CARDI International Conference 2011

  • Simpson, M. (Participant)
  • Linda Price (Participant)
  • Nata Duvvury (Participant)
  • Aine Ni Leime (Participant)
  • Aoife Callan (Participant)
  • Traute Meyer (Participant)

Activity: Participating in or organising an eventParticipating in a conference, workshop, ...


Symposium: Gender and Pensions Reform: Norms, Vulnerabilities and Consequences

Within Europe, the main underlying dynamic of pension reforms is to shift the expectation that the state will/is obliged to provide a pension with defined benefits that would replace average (and in some cases the last year’s) earned income pre-retirement. Options such as increase in retirement age, increased contribution by workers and privatization of pension funds are dominating the debate. Already policy measures have been introduced in Ireland and the UK to increase retirement age for new entrants and pensionable age for those currently employed as well as tax relief on private pensions. Another key element of pension reform is shifting the responsibility from the state to individuals and employers. While these measures did result in increased pension contributions to a limited extent, a remaining challenge is that occupational pensions system is not uniform throughout the private sector. One response to this challenge is the adoption of the policy of auto enrolment in occupational pensions in Ireland and the UK by 2014. The pensions reforms underway as well as those being suggested have significant gender implications, which are often neglected in the debate (Murphy and McCashin, 2008). For example, with an Irish pension system traditionally orientated around the male breadwinner framework, furthering the links between formal employment, earnings and pensions through an emphasis on occupational pensions, may only serve to exacerbate any prevalent gender disparity in pension coverage in Ireland. This symposium will examine the gender effects of pension reforms by exploring the role of gender norms in defining options for women and men in terms of pension provision, discussing the specific vulnerabilities of women in formal and informal employment with respect to occupational and private pensions, and highlighting the different work-life trajectories and strategies for securing adequate pension provision for women.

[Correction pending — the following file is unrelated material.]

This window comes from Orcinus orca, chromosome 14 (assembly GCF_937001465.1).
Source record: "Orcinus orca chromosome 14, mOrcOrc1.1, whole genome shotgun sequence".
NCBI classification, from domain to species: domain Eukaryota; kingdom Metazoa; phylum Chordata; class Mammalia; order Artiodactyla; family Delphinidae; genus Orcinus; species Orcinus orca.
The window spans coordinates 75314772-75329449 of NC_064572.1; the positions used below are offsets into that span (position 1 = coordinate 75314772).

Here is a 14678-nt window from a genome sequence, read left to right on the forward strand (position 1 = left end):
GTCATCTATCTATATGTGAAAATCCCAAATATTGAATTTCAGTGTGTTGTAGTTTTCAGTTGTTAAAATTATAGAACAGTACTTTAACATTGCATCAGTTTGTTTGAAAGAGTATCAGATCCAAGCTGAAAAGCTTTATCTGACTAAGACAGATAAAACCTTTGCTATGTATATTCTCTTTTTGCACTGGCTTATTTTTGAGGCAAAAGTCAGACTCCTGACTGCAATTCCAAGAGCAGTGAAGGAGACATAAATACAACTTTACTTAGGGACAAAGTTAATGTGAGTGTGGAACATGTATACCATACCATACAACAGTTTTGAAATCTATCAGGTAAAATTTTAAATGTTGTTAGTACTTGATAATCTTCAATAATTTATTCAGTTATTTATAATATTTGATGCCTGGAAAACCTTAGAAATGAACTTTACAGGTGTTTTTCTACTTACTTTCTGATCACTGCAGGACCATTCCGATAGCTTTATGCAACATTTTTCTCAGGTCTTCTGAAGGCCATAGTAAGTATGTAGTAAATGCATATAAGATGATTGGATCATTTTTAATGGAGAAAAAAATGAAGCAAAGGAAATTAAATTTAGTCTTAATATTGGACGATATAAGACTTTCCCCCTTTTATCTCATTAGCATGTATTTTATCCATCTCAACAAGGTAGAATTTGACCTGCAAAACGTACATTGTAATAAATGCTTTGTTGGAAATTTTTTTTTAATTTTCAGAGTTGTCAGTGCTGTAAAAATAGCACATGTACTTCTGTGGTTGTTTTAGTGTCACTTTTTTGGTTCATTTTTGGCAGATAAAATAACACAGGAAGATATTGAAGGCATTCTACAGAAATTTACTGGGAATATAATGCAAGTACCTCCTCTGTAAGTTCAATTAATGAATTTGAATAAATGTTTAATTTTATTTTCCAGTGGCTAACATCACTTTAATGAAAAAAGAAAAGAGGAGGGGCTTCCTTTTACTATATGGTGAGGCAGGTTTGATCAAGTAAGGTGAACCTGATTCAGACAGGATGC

Period3 Nov 2011
Event typeConference
Degree of RecognitionInternational


  • social security
  • welfare state
  • gender
  • women
  • pensions
  • Ireland